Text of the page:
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Causal inference is the process of determining a causal relationship based on the circumstances surrounding the occurrence of an effect (Yao et al., 2021). The article by Costa and Yakusheva (2016) discussed the causal inference of nursing staffing and patient outcomes using three study designs, namely cross-sectional, longitudinal, and randomized control trials framework. It is interesting to note that although the same topic of study of nursing staff and patient outcomes was analyzed, every methodology design brought different results. Using complex statistical methods and multi-variable regression modeling, one may eliminate bias from the system-level elements and patient characteristics that impact the outcome (Costa & Yakusheva, 2016). For instance, in a cross-sectional design, they examined the nurse staffing and patient outcomes at the hospital level. There are unobserved or unmeasured variables that are not confounding the results that may lead to understated results. Another variable for understated results is suppression, where researchers study various nursing characteristics in the same analysis model. In longitudinal studies, trends of patient outcomes across many organizations or units observed concurrently can be compared by researchers and analyzed over five years in 19 hospitals. Costa and Yakusheva (2016) found that, like cross-sectional design, longitudinal designs are susceptible to confounding and suppression effects from time-varying factors. The impact of changes in nurse staffing on patient outcomes, for instance, may be overstated or understated depending on changes in quality-improvement procedures or seasonal variations in patient outcomes. Additionally, the statistical power may be limited if nurse staffing stays largely stable during the study period. A randomized controlled trial (RCT) is the highest standard for analyzing data to demonstrate the connection between nurse staffing and patient outcomes. This study design would enable researchers to precisely measure the causal inference of a change in nurse staffing on patient outcomes. However, there are currently no randomized controlled trials (RCTs) of nurse staffing and patient outcomes in the literature because of financial, logistical, and ethical obstacles to randomly assigning patients to different nurse staffing levels (Costa & Yakusheva, 2016). Costa and Yakusheva (2016) further discussed that approximating RCTs and using predicted probabilities could result in the strongest evidence of the effect of nurse staffing on patient outcomes.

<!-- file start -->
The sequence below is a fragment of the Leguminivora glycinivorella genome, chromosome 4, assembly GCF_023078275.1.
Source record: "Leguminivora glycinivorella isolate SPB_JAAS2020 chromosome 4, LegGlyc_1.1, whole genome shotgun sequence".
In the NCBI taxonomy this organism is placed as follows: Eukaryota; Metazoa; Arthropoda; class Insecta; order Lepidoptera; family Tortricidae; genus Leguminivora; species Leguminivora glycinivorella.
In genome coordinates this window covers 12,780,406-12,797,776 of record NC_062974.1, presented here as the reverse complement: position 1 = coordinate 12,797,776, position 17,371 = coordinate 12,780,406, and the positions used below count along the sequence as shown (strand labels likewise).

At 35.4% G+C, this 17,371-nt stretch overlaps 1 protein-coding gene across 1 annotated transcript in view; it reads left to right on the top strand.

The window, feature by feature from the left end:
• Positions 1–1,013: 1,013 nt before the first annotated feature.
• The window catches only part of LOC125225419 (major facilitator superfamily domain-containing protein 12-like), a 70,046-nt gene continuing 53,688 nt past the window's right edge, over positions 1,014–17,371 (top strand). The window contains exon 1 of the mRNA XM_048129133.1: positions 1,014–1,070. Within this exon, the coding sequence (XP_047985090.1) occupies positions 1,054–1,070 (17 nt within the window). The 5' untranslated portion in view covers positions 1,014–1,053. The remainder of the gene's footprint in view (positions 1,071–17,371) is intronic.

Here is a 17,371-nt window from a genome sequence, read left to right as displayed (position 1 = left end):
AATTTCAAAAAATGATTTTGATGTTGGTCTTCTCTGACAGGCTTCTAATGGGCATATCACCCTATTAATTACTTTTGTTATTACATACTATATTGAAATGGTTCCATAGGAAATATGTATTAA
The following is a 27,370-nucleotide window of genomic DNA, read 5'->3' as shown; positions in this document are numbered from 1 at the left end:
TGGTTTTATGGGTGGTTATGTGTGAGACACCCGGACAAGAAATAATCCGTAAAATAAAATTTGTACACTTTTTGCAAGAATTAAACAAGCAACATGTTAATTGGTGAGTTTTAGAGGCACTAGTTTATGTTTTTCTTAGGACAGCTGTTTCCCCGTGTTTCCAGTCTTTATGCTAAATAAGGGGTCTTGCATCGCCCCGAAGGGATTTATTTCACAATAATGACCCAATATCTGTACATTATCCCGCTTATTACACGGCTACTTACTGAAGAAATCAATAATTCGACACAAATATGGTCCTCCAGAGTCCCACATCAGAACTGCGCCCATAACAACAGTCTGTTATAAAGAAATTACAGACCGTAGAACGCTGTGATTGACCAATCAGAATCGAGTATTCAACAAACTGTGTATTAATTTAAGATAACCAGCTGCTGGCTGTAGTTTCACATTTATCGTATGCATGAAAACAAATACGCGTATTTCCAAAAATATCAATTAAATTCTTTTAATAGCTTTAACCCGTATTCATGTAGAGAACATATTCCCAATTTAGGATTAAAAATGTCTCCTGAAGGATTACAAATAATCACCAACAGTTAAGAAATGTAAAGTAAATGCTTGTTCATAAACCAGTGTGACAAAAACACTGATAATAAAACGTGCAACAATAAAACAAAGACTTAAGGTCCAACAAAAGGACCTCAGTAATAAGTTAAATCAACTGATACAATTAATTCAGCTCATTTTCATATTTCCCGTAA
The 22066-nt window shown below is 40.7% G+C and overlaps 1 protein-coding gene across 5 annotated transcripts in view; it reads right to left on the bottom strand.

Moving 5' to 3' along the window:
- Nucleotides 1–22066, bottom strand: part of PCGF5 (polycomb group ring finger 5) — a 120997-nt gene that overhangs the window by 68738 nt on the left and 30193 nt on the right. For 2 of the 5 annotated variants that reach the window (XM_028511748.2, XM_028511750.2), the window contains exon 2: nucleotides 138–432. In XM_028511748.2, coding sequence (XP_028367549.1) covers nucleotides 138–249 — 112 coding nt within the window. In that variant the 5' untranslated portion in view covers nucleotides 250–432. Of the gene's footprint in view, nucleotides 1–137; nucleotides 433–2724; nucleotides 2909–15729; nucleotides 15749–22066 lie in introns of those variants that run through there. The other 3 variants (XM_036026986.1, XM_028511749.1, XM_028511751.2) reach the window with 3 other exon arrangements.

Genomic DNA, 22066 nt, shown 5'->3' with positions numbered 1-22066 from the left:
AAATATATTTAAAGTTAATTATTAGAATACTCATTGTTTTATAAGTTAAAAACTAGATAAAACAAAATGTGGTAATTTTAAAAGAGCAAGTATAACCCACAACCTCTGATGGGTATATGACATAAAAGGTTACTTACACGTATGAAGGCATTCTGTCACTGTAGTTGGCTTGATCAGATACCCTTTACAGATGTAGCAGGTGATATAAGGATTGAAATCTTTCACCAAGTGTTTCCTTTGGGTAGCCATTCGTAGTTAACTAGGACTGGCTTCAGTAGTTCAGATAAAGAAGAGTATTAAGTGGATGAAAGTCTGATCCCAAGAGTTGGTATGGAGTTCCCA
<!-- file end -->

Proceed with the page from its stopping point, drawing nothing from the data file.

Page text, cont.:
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In my quality improvement (QI) project, I will use a non-random-drawn convenience sample where nurses deliberately select only patients qualified to be included in the text message intervention. Convenience sampling is the most popular technique used when busy clinicians conduct research utilizing retrospective data since the predictor, confounding, clinical, and outcome variables are already present and can be quickly mined and analyzed (Elliot & Valliant, 2017). Data gathered from convenience samples cannot be utilized to draw causal inferences because convenience sampling does not employ randomization (Elliot & Valliant, 2017). One bias that may result from a convenience sample in this QI project is sampling bias.